Valmiki

(redirected from Valmiki Ramayana)

Val·mi·ki

 (väl-mē′kē) fl. c. 300 bc.
Indian epic poet, traditionally considered the author of the Ramayana.
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He submitted to the apex court Constitution bench headed by Chief Justice Ranjan Gogoi that at least in three places in Valmiki Ramayana, it is mentioned that Sri Ram was born in Ayodhya.
"Sita Speaks: The Voice of the Heroine in Sundarakanda of the Valmiki Ramayana." In Questioning Ramayanas: A South Asia Tradition, ed.
(16) The Valmiki Ramayana: Critical Edition, 7 vols., eds.
"Valmiki Ramayana was based on objective truth about Ram.
(36) Among textual sources, perhaps the most well-known and influential is the Sanksrit Valmiki Ramayana, which the opening titles of the film identify as the basis of Paley's story, although the film is clearly informed by other versions of the text as well as secondary literature on the epic's meaning and significance within Hindu culture.
Ramayana, the celebrated epic of India, portrays many decision situations that can be analyzed to gain some insights into this matter; however, for the purpose of this article, we will focus on one particular episode portrayed in the 17th and 18th chapters of the Book 6 (Yuddha Kanda) of the Valmiki Ramayana (VR).
To insist that Rama was a Vaisnava god already in the Valmiki Ramayana reduces the epic from a powerful human drama to a desiccated, syrupy and often absurd theology, (7) however clever the commentators' theological somersaults are.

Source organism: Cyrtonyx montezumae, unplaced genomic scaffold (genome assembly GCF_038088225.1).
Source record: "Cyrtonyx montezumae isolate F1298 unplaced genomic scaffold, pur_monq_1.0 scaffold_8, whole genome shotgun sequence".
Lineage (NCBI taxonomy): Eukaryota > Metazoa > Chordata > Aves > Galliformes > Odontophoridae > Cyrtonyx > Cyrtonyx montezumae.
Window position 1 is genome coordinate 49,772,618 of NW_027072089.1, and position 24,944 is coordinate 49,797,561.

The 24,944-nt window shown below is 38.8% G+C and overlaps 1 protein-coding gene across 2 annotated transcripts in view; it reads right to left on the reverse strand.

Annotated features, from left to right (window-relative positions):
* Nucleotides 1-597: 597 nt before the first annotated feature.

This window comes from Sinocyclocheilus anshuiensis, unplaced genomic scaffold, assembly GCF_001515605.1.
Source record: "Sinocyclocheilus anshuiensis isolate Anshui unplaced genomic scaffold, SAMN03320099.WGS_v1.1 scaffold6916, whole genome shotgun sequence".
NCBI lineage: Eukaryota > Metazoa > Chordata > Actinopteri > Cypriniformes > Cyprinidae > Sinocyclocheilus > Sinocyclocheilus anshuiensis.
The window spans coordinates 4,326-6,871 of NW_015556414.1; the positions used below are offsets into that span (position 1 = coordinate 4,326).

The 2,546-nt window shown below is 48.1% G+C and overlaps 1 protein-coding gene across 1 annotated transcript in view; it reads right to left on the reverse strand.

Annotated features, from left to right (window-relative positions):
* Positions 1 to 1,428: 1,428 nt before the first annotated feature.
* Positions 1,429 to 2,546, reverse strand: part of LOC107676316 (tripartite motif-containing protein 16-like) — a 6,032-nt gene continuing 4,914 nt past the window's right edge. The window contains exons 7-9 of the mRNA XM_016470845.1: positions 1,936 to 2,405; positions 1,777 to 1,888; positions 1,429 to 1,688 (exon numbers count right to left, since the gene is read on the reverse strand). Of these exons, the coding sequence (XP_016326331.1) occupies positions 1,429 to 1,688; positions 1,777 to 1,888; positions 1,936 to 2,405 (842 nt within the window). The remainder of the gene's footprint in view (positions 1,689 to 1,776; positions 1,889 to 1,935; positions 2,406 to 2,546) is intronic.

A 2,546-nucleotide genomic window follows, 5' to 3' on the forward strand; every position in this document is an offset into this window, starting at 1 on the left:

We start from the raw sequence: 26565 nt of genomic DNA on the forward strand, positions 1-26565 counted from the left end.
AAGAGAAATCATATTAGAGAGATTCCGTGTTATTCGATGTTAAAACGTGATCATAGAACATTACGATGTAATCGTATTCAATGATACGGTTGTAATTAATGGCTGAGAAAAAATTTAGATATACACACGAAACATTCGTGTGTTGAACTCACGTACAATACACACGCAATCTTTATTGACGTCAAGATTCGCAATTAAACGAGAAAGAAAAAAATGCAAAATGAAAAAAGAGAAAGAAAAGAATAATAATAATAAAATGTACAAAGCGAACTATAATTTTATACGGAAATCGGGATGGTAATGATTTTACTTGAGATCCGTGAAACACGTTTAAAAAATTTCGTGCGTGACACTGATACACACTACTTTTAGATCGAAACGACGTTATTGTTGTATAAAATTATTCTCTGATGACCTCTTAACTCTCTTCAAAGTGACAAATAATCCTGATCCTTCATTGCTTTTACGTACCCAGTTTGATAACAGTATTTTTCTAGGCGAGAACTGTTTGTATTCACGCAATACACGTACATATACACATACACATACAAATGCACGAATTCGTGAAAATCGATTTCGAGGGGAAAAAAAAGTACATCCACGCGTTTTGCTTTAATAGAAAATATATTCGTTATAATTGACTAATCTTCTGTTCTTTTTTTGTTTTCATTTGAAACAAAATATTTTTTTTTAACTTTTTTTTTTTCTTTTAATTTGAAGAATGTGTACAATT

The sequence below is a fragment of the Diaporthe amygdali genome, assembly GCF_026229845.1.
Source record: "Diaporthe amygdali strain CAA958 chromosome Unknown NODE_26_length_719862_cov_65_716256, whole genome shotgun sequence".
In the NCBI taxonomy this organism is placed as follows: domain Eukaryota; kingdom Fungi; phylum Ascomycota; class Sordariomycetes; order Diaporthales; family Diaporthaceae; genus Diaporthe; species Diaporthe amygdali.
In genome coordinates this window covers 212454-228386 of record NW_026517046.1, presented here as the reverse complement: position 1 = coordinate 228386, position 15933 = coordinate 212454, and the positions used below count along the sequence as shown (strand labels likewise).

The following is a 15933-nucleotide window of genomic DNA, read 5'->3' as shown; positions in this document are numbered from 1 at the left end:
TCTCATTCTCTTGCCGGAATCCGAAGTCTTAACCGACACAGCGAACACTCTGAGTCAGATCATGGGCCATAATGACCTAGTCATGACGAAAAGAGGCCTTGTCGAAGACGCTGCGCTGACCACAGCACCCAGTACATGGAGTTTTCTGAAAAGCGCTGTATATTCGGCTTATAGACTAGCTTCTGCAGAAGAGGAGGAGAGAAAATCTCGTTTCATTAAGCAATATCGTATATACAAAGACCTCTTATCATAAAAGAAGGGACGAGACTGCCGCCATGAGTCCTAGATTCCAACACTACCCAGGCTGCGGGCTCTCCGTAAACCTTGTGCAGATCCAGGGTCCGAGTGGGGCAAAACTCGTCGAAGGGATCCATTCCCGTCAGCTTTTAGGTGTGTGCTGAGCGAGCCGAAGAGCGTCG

In recent days, few scholars and politicians are pressurizing the country to accept Valmiki Ramayana as the only Ramayana and definitely, it will have many negative effects for Indian culture.
End sex- discrimination and become the harbinger of giving the pledge of equality to all." The character of Shurpanakhi, the sister of Ravana, is portrayed with great sympathy and different from the Valmiki Ramayana.
Vayu, the god of wind, has a relatively substantial role in a number of the stories told in the Balakanda of the Valmiki Ramayana, and a mention of the Wind God's role here would reinforce Lutgendorf's understanding of the importance of Vayu in the mythology of Hanuman (none of these stories, however, directly involve Hanuman).
After the editor's introduction, the first two articles, one by Robert Goldman and one by Sally Sutherland Goldman, deal with the Sanskrit Valmiki Ramayana. The next three articles are devoted to regional versions of the epic: William Smith reviews the Ramayana versions of eastern India (Assam, Bengal, and Orissa) since medieval times; Mandakranta Bose more narrowly examines how the feminine is represented in Rama stories in Bengal; and Paula Richman concentrates on south Indian responses to Rama's beheading of the low-caste ascetic Sambuka in three twentieth-century Telugu, Tamil, and Kannada plays.
Some remarks follow on the development of Hanuman's character in the Valmiki Ramayana, its changes between the Valmiki Ramayana and the Ramacaritamanasa, as well as Tulasi Dasa's own perception of Hanuman.